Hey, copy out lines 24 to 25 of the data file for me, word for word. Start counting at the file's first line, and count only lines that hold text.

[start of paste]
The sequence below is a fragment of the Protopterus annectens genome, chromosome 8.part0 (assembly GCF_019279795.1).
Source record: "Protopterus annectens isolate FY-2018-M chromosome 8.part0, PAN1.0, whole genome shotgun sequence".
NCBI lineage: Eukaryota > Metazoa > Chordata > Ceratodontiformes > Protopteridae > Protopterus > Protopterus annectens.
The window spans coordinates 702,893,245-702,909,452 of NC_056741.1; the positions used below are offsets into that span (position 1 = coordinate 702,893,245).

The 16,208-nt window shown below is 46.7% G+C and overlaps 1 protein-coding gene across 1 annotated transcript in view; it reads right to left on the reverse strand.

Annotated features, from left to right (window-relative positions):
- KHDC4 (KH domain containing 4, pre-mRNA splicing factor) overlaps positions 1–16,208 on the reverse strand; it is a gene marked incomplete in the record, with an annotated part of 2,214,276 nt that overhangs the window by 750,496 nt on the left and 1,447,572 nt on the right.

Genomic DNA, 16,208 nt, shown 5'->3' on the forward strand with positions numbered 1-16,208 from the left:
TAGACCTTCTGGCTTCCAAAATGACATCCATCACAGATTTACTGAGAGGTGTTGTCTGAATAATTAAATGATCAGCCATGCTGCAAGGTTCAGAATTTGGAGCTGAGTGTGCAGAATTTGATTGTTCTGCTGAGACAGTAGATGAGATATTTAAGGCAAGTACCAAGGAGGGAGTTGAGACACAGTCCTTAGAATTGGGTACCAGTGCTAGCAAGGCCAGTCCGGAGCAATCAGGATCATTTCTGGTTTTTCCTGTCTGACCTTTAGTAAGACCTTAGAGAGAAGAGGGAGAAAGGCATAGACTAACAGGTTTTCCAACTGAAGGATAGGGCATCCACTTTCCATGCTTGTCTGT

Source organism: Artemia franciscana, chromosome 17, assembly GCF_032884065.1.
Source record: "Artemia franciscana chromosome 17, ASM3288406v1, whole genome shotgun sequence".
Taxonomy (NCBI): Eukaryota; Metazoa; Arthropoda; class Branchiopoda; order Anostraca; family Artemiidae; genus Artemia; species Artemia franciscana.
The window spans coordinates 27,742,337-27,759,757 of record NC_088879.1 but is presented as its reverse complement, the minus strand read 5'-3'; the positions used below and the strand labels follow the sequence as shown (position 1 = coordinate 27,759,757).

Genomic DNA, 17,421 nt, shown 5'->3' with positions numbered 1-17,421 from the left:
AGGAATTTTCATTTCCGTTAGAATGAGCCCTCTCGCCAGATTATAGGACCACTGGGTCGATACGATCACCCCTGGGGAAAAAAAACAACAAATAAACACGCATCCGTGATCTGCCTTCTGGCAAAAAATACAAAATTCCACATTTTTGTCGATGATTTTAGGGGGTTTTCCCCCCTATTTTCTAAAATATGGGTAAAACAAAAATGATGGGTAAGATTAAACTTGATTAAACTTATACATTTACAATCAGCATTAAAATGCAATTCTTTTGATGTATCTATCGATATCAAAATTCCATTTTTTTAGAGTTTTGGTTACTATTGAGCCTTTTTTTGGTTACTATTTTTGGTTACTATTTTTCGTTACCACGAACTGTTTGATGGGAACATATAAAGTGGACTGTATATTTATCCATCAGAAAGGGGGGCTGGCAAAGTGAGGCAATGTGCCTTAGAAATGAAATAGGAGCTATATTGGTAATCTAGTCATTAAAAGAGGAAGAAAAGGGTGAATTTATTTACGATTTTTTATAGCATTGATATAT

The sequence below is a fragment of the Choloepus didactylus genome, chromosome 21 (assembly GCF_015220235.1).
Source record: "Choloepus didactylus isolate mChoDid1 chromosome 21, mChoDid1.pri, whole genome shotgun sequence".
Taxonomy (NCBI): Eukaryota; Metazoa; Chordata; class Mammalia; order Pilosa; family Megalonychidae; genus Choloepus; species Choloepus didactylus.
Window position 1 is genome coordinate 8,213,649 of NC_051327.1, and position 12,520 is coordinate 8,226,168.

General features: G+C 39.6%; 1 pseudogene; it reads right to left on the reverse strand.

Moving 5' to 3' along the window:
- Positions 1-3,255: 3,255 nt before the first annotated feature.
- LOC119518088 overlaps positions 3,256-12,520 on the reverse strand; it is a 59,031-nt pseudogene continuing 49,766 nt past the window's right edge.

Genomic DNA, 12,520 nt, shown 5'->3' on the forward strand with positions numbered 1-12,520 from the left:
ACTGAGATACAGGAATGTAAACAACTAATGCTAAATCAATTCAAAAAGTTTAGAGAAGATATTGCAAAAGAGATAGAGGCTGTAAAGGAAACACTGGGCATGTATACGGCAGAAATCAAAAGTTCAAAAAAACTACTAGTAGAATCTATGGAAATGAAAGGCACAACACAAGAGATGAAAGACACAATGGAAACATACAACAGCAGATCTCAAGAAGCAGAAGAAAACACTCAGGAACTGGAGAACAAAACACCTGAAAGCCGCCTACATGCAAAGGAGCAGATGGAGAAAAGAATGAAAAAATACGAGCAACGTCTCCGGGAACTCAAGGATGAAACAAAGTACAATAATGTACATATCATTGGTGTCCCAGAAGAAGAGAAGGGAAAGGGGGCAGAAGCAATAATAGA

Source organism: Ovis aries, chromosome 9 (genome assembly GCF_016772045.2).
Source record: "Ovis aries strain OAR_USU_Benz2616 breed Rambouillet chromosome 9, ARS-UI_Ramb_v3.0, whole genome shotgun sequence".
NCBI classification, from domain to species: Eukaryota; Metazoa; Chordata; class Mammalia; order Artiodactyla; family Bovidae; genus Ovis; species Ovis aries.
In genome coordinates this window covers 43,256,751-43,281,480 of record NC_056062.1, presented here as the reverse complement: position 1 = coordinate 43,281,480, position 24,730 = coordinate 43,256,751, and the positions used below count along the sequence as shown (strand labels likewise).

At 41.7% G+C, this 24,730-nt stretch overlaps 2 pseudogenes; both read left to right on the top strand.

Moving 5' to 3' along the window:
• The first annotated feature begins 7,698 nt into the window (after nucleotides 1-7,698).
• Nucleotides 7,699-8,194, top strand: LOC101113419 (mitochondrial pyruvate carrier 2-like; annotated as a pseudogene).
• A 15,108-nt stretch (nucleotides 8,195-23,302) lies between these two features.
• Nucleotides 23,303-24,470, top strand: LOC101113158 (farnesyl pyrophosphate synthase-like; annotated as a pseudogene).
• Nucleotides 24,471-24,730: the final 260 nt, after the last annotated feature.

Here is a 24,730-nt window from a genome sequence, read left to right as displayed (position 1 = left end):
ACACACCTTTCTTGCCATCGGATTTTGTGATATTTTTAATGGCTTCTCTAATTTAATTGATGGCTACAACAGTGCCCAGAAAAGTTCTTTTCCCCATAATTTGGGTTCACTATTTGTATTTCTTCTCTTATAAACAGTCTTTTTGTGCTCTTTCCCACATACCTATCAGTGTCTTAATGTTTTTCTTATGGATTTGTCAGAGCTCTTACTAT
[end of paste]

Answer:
Genomic DNA, 12,520 nt, shown 5'->3' on the forward strand with positions numbered 1-12,520 from the left:
ACTGAGATACAGGAATGTAAACAACTAATGCTAAATCAATTCAAAAAGTTTAGAGAAGATATTGCAAAAGAGATAGAGGCTGTAAAGGAAACACTGGGCATGTATACGGCAGAAATCAAAAGTTCAAAAAAACTACTAGTAGAATCTATGGAAATGAAAGGCACAACACAAGAGATGAAAGACACAATGGAAACATACAACAGCAGATCTCAAGAAGCAGAAGAAAACACTCAGGAACTGGAGAACAAAACACCTGAAAGCCGCCTACATGCAAAGGAGCAGATGGAGAAAAGAATGAAAAAATACGAGCAACGTCTCCGGGAACTCAAGGATGAAACAAAGTACAATAATGTACATATCATTGGTGTCCCAGAAGAAGAGAAGGGAAAGGGGGCAGAAGCAATAATAGA